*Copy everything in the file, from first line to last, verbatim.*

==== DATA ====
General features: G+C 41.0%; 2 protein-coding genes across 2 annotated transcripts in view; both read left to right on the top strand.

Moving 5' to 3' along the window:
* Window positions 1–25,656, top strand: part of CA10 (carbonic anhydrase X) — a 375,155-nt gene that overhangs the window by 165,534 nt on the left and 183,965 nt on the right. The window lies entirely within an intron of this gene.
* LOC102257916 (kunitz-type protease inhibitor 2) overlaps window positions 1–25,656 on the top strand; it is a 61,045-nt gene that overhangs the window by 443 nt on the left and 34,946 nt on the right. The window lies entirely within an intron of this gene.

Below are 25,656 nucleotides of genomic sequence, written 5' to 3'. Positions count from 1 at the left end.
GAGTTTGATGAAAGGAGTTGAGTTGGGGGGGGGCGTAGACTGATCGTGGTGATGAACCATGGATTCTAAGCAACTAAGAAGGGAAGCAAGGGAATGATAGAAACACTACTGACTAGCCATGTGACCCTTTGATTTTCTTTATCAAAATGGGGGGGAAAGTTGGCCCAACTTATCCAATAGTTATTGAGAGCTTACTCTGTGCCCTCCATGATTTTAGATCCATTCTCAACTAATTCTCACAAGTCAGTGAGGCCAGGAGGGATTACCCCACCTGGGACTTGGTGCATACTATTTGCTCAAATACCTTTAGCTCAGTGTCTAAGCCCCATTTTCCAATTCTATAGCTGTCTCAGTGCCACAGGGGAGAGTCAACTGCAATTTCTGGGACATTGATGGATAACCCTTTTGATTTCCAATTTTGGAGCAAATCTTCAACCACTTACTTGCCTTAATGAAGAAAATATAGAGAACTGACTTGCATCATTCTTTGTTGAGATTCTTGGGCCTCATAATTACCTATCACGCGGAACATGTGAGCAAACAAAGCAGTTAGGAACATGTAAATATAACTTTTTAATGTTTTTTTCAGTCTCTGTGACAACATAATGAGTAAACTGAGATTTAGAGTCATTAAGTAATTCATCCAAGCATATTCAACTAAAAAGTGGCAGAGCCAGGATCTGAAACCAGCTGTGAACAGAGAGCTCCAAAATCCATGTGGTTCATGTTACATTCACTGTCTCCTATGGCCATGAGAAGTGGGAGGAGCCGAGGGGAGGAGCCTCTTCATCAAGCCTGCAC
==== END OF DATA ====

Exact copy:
General features: G+C 41.0%; 2 protein-coding genes across 2 annotated transcripts in view; both read left to right on the top strand.

Moving 5' to 3' along the window:
* Window positions 1–25,656, top strand: part of CA10 (carbonic anhydrase X) — a 375,155-nt gene that overhangs the window by 165,534 nt on the left and 183,965 nt on the right. The window lies entirely within an intron of this gene.
* LOC102257916 (kunitz-type protease inhibitor 2) overlaps window positions 1–25,656 on the top strand; it is a 61,045-nt gene that overhangs the window by 443 nt on the left and 34,946 nt on the right. The window lies entirely within an intron of this gene.

Below are 25,656 nucleotides of genomic sequence, written 5' to 3'. Positions count from 1 at the left end.
GAGTTTGATGAAAGGAGTTGAGTTGGGGGGGGGCGTAGACTGATCGTGGTGATGAACCATGGATTCTAAGCAACTAAGAAGGGAAGCAAGGGAATGATAGAAACACTACTGACTAGCCATGTGACCCTTTGATTTTCTTTATCAAAATGGGGGGGAAAGTTGGCCCAACTTATCCAATAGTTATTGAGAGCTTACTCTGTGCCCTCCATGATTTTAGATCCATTCTCAACTAATTCTCACAAGTCAGTGAGGCCAGGAGGGATTACCCCACCTGGGACTTGGTGCATACTATTTGCTCAAATACCTTTAGCTCAGTGTCTAAGCCCCATTTTCCAATTCTATAGCTGTCTCAGTGCCACAGGGGAGAGTCAACTGCAATTTCTGGGACATTGATGGATAACCCTTTTGATTTCCAATTTTGGAGCAAATCTTCAACCACTTACTTGCCTTAATGAAGAAAATATAGAGAACTGACTTGCATCATTCTTTGTTGAGATTCTTGGGCCTCATAATTACCTATCACGCGGAACATGTGAGCAAACAAAGCAGTTAGGAACATGTAAATATAACTTTTTAATGTTTTTTTCAGTCTCTGTGACAACATAATGAGTAAACTGAGATTTAGAGTCATTAAGTAATTCATCCAAGCATATTCAACTAAAAAGTGGCAGAGCCAGGATCTGAAACCAGCTGTGAACAGAGAGCTCCAAAATCCATGTGGTTCATGTTACATTCACTGTCTCCTATGGCCATGAGAAGTGGGAGGAGCCGAGGGGAGGAGCCTCTTCATCAAGCCTGCAC